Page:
Callie’s medical journey did not end with her surgery, however. Extensive medical testing over the next few months revealed what her pediatrician had already begun to suspect: Callie has VACTERL association. Basically it is collection of birth defects which are typically seen together due to the fact that those body systems seem to form in the womb at the same time. It is characterized by
Vertebrae abnormalities
Anorectal Malformations
Cardiac Abnormalities
Tracheoesophogeal fistula
Esophogeal Atresia
Renal (kidney) defects
Limb differences ( absent or fused fingers, missing bones in arms or legs) 

Usually if kids are born with one or more of these abnormalities it is best to have them tested for the others, just in case treatment or surgical intervention is needed. We knew that Callie had been born with several of these but we weren’t certain about the rest, so we spent the better part of a year having everything checked out by a huge number of specialists. We knew before we adopted her that this was a possibility; there were many unknowns, and her medical file seemed scary enough with regard to the things we did know about. On July 11, 2012 Callie underwent urodynamics testing, the last in a year-long lineup of tests and specialists. And miraculously, this final test, like all of the previous ones, came out perfectly NORMAL!  No medical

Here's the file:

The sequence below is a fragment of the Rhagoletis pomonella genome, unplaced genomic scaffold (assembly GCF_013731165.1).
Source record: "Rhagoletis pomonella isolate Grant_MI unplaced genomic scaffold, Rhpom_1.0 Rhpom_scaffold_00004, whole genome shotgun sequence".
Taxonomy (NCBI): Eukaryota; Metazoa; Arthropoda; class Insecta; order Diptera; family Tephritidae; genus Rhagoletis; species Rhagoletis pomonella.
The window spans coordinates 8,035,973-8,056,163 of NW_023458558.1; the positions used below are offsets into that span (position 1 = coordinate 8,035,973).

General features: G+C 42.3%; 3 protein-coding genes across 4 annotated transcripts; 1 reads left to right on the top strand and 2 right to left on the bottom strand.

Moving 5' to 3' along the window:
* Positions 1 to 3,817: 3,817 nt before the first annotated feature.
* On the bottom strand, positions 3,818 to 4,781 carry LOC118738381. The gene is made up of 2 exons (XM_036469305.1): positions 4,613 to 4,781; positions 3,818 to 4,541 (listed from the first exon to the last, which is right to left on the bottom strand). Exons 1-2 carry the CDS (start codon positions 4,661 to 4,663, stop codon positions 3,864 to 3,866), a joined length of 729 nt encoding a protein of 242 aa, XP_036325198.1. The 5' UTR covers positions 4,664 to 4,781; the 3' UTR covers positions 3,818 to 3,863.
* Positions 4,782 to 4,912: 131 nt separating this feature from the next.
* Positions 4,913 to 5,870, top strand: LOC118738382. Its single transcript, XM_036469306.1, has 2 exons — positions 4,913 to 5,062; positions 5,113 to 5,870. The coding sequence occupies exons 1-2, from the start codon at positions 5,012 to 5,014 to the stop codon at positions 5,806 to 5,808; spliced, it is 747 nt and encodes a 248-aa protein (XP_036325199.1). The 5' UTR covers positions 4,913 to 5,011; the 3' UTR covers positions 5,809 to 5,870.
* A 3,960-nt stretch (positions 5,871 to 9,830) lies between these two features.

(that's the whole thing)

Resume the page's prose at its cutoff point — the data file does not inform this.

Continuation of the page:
restrictions, no more surgeries, no medications, no limitations-just your average 1st grader who lives life to the very fullest. People who meet her for the first time have a very hard time believing she’s ever been considered anything but completely healthy. Yes, she has a very unique anatomy which is created differently than that of most people. But everything is working perfectly fine in spite of her unique anatomy, and what we have is an incredibly bright, healthy, happy little girl with a personality way bigger than the rest of her. This little girl is going to do big things, we have no doubt about it. And we can’t wait to see what life has in store for her. 


amy childs said...

I have no idea who is the luckiest one here...such a beautiful , meant to be, family.

Mary Sammons said...


LaKasha Strickland said...

I loved your story! God bless your girls hearts,lives, and family!